Grace Latimer is a Māori Liason officer at the University of Otago and has recently returned from Australia. With the support of her whānau she's already started self-isolating herself. Although she's well prepared she has concerns for other whānau who might not have that financial support.
Day one of self-isolation and loneliness is already setting in.
“It's really different because my family is here most of the time, like my friends, brothers, and nephews. So it's different being alone because I really miss my family,” Latimer says.
The Ministry of Health has not confirmed how many people in NZ are in self-isolation but Dr Ashley Bloomfield says it could be in the hundreds or even thousands.
Dr. Bloomfield says, the main priority for those in isolation is distancing themselves from others:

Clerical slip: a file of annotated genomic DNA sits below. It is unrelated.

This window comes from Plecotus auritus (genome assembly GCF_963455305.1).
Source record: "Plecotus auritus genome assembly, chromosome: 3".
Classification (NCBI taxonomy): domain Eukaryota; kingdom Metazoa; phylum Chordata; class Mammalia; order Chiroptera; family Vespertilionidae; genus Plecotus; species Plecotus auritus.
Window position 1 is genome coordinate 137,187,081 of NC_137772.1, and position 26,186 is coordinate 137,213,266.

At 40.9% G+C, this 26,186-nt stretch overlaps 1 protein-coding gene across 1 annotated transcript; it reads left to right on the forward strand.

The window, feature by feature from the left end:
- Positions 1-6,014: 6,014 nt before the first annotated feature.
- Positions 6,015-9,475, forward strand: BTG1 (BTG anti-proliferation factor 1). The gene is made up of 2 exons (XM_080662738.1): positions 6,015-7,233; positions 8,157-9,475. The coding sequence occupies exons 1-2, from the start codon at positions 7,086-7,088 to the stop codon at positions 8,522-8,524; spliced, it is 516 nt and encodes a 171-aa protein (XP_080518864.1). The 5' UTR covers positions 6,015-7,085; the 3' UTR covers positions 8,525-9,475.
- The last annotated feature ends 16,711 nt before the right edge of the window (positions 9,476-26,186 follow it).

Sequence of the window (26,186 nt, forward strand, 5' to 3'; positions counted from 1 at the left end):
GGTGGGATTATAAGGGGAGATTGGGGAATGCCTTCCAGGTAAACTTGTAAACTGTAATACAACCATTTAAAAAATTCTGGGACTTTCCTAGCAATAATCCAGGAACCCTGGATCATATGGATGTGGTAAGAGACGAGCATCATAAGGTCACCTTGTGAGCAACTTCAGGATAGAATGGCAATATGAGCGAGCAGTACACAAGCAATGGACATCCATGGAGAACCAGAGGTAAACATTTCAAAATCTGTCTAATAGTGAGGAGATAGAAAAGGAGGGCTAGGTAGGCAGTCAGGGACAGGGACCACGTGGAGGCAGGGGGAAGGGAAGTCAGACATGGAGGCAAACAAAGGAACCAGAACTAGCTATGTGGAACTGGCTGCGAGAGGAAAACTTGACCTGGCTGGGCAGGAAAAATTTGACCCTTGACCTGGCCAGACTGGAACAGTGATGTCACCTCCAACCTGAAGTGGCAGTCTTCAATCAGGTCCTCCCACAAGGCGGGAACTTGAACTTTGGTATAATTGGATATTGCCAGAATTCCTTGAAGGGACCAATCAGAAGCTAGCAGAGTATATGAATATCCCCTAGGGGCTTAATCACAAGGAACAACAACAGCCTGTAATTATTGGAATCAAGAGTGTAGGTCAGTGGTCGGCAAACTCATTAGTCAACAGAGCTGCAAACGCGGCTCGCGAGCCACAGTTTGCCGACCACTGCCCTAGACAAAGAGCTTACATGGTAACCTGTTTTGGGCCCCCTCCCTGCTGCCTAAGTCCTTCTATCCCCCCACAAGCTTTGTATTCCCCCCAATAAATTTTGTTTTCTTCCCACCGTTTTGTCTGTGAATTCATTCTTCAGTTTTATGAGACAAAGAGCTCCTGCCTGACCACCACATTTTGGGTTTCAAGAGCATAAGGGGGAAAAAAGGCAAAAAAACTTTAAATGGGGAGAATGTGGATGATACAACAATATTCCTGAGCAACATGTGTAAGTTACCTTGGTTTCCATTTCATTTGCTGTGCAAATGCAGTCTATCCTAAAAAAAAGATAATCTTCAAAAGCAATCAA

“For those who have traveled back overseas, from overseas but are A-symptomatic.
"It's essentially about physical distancing, not going to work or school, not going out and socializing.
"But of course it's fine to undertake like gardening, going for a walk or going for a bike ride.”
Fortunately for Latimer, whānau support was organised before she landed.
Latimer says, “My partner is amazing, he went out a brought two weeks of food for me and has found alternative accommodation for the next two weeks.
"So we're fortunate we're able to afford to do this because I'm sure there are other families out there who can't afford.”
Latimer warns others returning on international flights that the customs process is lengthy.
“The first day I arrived back I was exhausted, I'd just returned from Australia.
"The Government’s new customs processing scheme of those returning to NZ, was time-consuming.
"It took a long time to get from the plane to my car and then home.”
Latimer has 13 days remaining in isolation and will use this time to get in touch with the land and do some korowai work.